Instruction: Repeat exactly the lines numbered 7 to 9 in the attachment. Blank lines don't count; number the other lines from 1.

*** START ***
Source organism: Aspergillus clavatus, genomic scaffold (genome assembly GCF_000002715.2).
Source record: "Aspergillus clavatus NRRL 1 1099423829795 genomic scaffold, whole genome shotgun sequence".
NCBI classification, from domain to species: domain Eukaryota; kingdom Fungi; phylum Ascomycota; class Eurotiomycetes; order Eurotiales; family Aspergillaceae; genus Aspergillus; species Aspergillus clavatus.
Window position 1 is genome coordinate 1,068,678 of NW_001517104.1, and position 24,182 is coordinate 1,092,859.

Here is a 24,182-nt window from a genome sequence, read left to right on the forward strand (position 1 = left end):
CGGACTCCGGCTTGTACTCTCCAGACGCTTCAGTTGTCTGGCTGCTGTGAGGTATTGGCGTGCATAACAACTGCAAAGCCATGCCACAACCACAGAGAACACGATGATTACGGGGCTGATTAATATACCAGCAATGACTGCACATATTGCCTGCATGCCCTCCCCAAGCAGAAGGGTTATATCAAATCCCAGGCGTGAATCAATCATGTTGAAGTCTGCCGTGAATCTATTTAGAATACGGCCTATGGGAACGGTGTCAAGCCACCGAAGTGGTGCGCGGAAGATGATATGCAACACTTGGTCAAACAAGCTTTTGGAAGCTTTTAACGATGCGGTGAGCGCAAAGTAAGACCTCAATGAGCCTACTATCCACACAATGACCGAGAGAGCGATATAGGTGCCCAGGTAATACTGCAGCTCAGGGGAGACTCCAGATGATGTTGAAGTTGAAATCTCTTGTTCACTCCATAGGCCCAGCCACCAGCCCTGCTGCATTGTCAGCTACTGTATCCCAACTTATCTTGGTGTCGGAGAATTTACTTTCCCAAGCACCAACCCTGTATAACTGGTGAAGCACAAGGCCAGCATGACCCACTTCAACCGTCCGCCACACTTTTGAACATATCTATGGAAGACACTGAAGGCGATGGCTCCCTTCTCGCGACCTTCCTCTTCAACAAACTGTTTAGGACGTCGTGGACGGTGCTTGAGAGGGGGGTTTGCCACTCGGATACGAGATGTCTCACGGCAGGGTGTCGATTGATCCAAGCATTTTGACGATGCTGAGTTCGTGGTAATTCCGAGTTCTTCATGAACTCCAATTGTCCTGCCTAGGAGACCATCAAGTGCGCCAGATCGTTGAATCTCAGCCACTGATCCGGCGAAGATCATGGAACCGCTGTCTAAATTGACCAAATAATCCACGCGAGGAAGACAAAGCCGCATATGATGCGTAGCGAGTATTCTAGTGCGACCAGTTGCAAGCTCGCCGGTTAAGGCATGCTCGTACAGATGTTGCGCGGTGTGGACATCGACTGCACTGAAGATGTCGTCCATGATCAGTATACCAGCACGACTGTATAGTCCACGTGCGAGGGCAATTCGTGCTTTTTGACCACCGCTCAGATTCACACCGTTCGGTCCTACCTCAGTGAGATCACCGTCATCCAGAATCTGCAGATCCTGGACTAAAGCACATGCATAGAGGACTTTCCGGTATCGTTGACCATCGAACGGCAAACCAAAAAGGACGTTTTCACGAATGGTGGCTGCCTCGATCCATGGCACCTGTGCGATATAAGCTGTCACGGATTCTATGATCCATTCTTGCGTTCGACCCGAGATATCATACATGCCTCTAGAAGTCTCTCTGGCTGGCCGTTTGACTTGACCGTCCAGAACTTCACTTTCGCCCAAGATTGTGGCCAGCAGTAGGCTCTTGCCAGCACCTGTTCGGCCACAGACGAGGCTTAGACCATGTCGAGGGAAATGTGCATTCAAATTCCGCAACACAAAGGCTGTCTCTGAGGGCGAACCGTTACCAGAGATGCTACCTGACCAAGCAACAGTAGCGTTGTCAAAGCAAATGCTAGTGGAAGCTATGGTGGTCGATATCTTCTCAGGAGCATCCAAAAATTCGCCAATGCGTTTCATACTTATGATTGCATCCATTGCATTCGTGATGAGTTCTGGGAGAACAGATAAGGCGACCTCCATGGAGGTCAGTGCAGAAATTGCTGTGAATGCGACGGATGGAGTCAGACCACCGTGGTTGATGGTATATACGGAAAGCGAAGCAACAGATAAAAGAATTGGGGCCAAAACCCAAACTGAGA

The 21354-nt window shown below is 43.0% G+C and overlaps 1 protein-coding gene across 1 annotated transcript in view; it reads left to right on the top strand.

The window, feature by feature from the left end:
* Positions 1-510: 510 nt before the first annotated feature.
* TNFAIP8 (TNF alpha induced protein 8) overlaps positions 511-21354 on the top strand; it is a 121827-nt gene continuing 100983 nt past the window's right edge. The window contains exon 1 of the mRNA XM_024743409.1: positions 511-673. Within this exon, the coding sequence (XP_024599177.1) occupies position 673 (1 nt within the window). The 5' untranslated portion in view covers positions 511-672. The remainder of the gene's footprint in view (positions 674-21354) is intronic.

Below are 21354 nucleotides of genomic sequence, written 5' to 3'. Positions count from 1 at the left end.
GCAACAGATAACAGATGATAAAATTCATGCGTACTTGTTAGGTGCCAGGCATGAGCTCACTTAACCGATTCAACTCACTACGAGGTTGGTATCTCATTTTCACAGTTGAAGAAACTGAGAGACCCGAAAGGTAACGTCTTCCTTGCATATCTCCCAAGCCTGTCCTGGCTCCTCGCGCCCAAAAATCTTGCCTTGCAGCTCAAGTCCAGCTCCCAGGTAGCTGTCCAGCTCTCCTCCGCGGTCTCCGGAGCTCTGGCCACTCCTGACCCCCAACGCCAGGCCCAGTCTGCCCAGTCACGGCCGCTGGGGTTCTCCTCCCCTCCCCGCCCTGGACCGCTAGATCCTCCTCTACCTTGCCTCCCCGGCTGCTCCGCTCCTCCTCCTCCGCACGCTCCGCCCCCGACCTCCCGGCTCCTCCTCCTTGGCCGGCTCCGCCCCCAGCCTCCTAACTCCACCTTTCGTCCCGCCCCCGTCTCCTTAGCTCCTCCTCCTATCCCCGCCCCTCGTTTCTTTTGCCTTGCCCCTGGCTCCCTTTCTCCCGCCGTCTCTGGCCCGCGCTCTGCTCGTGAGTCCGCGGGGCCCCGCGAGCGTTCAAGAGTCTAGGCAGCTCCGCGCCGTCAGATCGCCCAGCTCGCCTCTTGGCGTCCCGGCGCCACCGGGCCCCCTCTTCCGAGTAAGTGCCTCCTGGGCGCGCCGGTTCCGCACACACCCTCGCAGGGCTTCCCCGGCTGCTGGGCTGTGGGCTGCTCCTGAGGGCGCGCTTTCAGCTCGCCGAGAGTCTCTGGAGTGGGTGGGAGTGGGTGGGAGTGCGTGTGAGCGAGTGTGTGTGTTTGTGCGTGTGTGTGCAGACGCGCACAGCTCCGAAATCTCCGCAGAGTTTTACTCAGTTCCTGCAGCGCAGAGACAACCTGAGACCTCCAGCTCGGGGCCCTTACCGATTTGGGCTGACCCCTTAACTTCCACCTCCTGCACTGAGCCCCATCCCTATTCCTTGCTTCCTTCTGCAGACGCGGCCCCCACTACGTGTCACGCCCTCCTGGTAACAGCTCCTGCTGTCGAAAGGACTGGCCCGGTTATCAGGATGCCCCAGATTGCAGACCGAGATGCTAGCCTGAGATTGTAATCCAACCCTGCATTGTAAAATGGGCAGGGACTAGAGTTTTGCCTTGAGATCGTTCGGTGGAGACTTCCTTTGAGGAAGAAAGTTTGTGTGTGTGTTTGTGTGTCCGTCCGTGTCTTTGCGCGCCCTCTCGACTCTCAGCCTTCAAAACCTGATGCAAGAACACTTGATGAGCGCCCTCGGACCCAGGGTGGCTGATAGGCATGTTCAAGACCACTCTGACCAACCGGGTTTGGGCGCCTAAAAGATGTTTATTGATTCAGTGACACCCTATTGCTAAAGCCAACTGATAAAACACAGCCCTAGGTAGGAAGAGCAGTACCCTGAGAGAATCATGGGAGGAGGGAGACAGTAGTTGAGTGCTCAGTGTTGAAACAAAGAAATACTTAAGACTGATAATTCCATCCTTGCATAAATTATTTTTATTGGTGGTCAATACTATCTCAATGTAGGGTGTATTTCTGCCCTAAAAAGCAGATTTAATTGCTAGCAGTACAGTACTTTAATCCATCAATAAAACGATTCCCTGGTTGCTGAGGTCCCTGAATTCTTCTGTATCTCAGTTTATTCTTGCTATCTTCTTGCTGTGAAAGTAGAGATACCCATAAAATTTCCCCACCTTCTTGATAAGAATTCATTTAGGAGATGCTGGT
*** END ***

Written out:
The 21354-nt window shown below is 43.0% G+C and overlaps 1 protein-coding gene across 1 annotated transcript in view; it reads left to right on the top strand.

The window, feature by feature from the left end:
* Positions 1-510: 510 nt before the first annotated feature.